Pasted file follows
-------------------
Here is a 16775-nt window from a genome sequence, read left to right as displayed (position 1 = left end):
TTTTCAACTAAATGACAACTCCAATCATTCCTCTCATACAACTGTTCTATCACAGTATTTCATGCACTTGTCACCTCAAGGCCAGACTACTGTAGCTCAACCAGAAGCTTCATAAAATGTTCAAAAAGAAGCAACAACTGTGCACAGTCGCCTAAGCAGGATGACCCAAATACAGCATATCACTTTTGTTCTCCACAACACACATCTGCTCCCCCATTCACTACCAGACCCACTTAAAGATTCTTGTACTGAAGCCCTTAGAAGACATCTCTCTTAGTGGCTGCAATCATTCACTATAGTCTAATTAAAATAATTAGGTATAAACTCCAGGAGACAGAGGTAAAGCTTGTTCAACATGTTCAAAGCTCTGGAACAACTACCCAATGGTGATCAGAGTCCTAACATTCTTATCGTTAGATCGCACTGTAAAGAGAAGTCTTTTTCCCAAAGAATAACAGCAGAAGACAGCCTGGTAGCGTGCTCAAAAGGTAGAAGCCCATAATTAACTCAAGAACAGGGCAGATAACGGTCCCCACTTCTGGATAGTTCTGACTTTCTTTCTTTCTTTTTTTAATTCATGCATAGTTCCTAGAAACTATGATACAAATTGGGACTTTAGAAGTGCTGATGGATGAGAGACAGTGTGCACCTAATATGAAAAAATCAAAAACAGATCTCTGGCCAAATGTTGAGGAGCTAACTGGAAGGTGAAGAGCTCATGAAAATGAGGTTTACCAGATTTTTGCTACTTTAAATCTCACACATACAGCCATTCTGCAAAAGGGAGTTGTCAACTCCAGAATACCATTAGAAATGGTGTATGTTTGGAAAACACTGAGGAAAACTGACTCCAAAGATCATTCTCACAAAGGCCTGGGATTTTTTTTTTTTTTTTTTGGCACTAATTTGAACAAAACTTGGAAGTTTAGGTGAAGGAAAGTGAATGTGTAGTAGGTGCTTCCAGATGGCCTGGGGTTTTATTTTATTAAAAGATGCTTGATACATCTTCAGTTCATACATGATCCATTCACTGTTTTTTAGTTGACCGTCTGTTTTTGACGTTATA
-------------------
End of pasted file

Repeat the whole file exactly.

Here is a 16775-nt window from a genome sequence, read left to right as displayed (position 1 = left end):
TTTTCAACTAAATGACAACTCCAATCATTCCTCTCATACAACTGTTCTATCACAGTATTTCATGCACTTGTCACCTCAAGGCCAGACTACTGTAGCTCAACCAGAAGCTTCATAAAATGTTCAAAAAGAAGCAACAACTGTGCACAGTCGCCTAAGCAGGATGACCCAAATACAGCATATCACTTTTGTTCTCCACAACACACATCTGCTCCCCCATTCACTACCAGACCCACTTAAAGATTCTTGTACTGAAGCCCTTAGAAGACATCTCTCTTAGTGGCTGCAATCATTCACTATAGTCTAATTAAAATAATTAGGTATAAACTCCAGGAGACAGAGGTAAAGCTTGTTCAACATGTTCAAAGCTCTGGAACAACTACCCAATGGTGATCAGAGTCCTAACATTCTTATCGTTAGATCGCACTGTAAAGAGAAGTCTTTTTCCCAAAGAATAACAGCAGAAGACAGCCTGGTAGCGTGCTCAAAAGGTAGAAGCCCATAATTAACTCAAGAACAGGGCAGATAACGGTCCCCACTTCTGGATAGTTCTGACTTTCTTTCTTTCTTTTTTTAATTCATGCATAGTTCCTAGAAACTATGATACAAATTGGGACTTTAGAAGTGCTGATGGATGAGAGACAGTGTGCACCTAATATGAAAAAATCAAAAACAGATCTCTGGCCAAATGTTGAGGAGCTAACTGGAAGGTGAAGAGCTCATGAAAATGAGGTTTACCAGATTTTTGCTACTTTAAATCTCACACATACAGCCATTCTGCAAAAGGGAGTTGTCAACTCCAGAATACCATTAGAAATGGTGTATGTTTGGAAAACACTGAGGAAAACTGACTCCAAAGATCATTCTCACAAAGGCCTGGGATTTTTTTTTTTTTTTTTTGGCACTAATTTGAACAAAACTTGGAAGTTTAGGTGAAGGAAAGTGAATGTGTAGTAGGTGCTTCCAGATGGCCTGGGGTTTTATTTTATTAAAAGATGCTTGATACATCTTCAGTTCATACATGATCCATTCACTGTTTTTTAGTTGACCGTCTGTTTTTGACGTTATA